GL: You'd be very interested to hear it!
KE: Would I?
GL: What was it Carl? Did you want to say something?
CP: Oh yes, Asia we were talking about.
B: Yes, he was.
CP: I think it's Geoff Downes, Steve Howe; there's a new drummer there called Trevor Thornton - I believe I pronounced that right - and there's another guitar player playing along with Steve Howe, called Vinny. His surname, I'm not sure of. I believe they're going on tour in the next ten days, in Japan.
B: Rob, there you are, thank you for being on the show.
CP: And John Payne on bass; singing in place of John Wetton.
B: Ah, there you go
CP: Thank you so much, man.
B: There's the lineup for you, there. We're going to play "Burning Bridges," which was not written by a band member; it was written by the gentleman who produced the album. How did this come into the CD, and what kind of a job did he do producing you?
GL: This song was written by Mark Mancina, who produced the record, and it was in fact the way that we met Mark. We heard this song, from Mark, and we instantly liked it and liked the way that Mark worked. When we met him, he was really, he understood the music of ELP. He was a fantastic producer, he really did an amazing job on this record. Despite - I mean, I've been involved in the production mainly throughout the group's history - and I never thought I could ever be totally happy with someone else being in that position, but I have to say that at the end of this record we all really felt - he was fantastic. Not only did we get a fantastic producer but we also got a friend out of it. We also got a fantastic song - he wrote "Burning Bridges," and we were really happy to be able to play it for him.
B: What nice things to say! Let's listen to the song right now, "Burning Bridges," Emerson, Lake and Palmer on Rockline.
<"Burning Bridges" plays>
B: Welcome back to Rockline, Part 2 of our Evening With Emerson, Lake and Palmer continues. A couple of more concert dates, quickly: August 15th in St. Louis; the 16th, Chicago, at the venue called The World - you've gotta like that; Indianapolis on the 17th - great race yesterday, by the way - also, Atlanta on the 18th of August. The 20th, ELP will be in Dallas, followed by a date in Houston on the 21st; San Antonio, the band rolls into that city on the 22nd; into Phoenix on the 24th; San Diego the 26th of August; and then a couple of dates in the Los Angeles area: the 28th at the Universal Amphitheatre, and the Brenn Event Center in Irvine on the 29th, followed by Las Vegas on the 30th of August. That's part of the tour itinerary for ELP; more to follow if we have time. Right now a call from Jacksonville, FL; it's David, he's listening to - I'm sorry, Jacksonville, AR - he's listening to Magic 105 in Little Rock, and David, you're on with ELP.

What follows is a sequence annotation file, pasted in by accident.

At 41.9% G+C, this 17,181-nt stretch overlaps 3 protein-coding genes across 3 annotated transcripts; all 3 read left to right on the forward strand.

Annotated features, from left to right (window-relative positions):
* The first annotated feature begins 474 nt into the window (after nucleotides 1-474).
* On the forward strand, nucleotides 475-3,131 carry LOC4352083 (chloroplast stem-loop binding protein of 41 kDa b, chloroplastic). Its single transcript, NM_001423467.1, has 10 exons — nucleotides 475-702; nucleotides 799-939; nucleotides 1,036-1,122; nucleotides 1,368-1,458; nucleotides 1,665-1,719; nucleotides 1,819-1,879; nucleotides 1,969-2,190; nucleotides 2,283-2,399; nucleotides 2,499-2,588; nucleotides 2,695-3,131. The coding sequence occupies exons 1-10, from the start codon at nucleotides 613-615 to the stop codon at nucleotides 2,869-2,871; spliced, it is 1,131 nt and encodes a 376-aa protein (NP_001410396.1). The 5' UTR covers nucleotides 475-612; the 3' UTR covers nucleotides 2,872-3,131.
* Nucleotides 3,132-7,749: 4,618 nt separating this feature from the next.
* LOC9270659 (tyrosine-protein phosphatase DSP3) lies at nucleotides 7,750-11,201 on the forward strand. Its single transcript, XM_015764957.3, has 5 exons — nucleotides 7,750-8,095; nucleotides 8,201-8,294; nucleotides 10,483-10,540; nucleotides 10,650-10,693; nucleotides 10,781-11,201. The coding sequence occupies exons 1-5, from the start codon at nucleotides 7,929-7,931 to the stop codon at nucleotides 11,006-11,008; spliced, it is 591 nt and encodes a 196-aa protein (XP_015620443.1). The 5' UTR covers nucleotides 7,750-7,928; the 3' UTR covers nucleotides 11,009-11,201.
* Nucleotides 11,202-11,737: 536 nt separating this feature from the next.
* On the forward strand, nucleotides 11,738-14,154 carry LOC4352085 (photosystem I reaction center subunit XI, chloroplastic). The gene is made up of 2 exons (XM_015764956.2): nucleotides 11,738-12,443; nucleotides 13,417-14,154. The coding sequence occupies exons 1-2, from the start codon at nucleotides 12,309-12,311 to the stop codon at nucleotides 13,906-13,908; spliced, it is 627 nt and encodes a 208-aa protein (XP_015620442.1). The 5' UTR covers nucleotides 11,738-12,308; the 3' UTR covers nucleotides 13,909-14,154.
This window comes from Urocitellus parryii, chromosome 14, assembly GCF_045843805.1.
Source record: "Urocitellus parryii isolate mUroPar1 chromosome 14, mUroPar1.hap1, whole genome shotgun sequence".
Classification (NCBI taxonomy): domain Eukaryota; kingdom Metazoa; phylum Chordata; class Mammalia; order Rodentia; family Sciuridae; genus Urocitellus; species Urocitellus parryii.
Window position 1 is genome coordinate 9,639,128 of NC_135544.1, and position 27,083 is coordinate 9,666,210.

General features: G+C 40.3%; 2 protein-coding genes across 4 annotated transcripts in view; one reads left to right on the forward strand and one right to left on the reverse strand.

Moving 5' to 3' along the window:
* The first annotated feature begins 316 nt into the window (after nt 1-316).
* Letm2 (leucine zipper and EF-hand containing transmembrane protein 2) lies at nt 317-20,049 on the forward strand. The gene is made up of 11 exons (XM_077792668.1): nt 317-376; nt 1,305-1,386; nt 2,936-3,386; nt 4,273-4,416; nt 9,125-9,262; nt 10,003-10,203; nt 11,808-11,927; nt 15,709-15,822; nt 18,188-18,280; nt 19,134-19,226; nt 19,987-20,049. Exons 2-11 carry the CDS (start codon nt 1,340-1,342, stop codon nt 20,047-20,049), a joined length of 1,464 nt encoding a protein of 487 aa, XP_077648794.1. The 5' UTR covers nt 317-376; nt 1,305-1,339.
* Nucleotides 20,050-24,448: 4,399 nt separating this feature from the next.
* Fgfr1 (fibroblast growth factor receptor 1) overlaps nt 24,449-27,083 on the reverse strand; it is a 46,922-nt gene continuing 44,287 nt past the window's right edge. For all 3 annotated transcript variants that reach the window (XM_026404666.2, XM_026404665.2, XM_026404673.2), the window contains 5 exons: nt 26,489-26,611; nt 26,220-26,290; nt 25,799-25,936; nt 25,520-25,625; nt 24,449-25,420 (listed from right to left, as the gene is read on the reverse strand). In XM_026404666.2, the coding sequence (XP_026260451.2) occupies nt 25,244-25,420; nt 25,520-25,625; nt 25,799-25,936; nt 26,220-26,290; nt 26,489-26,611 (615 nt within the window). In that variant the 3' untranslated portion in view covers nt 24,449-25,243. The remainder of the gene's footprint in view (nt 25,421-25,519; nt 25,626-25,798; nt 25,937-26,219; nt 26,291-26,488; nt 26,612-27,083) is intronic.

David: Hello, ELP, and BC! How's everybody doing?
All: Hi, David. Doing good - hello, David.
D: Ahh Greg Lake, I love your stuff, I'm a fellow bass player and I really love listening to your music.
GL: Thank you very much.
D: I was wondering, y'all have done several different classical remakes. You've done "Fanfare for the Common Man;" you did "Mars" on the Powell album. How do you go on about choosing some of the songs that you've felt like doing your own version of?
KE: Mainly because we like them very much, I think, David. We've always tried to maintain the integrity of the pieces rather than sort of, do joke rock & roll pieces out of them. When I've done most of these adaptations, I've really got into listening to the original orchestral recordings, buying the orchestral score; if there's a piano reduction, buying that - checking that out. Also, if the composer has been alive, I've made contact with them, too. I know that Copland was very excited about our version of "Fanfare," as was Ginastera when we did the "Toccata." I don't know if you know, on Black Moon, we've done an adaptation of the "Romeo and Juliet," Prokofiev piece, which we're quite excited about.
B: It's an outstanding version of that, as a matter of fact; David, thank you for a good call. We're going to move to Detroit right now; let Jim have his turn - a listener of 101 FM, WRIF - long-time affiliate of Rockline. Jim, you're on the show.
Jim: Good morning, everyone - I just wanted to find out here, Carl, in particular - how does your playing style differentiate between your ELP style and when you played with Asia?
CP: Obviously, playing in Asia, my approach was a lot simpler. The band basically played songs - was more of a pop group, you could say. Maybe that's the wrong terminology, but that was the basis of the music; it was very commercial. With this particular band, obviously, there's more expanse to the music, there's more things to be played - we are a three-piece and not a four-piece. There's a lot more room here, than what there was with Asia, as there always was. I would say that this is probably more enjoyable from the point of view of the actual sort of "percussive-ness" of it. There's no doubt that I can play more here, stretch out, and when a song comes along, I know how to treat that, too. So, I would say that this is probably more enjoyable, but the Asia thing is something that I recommend that every drummer does at some stage in his career - play songs - because knowing what's needed for that, a song, is very, very important, really. You have to experience it to know what it is. Unfortunately, when people write songs, they don't always know what a drummer should play, so drummers really end up not playing as much as what they should. When you're on the other side of the drum set, and you're listening to it, there's an awful lot that can be done. I had a great experience with that band, but as far as the percussive arts are concerned, there's a lot more on this side of the fence for me to actually perform and play.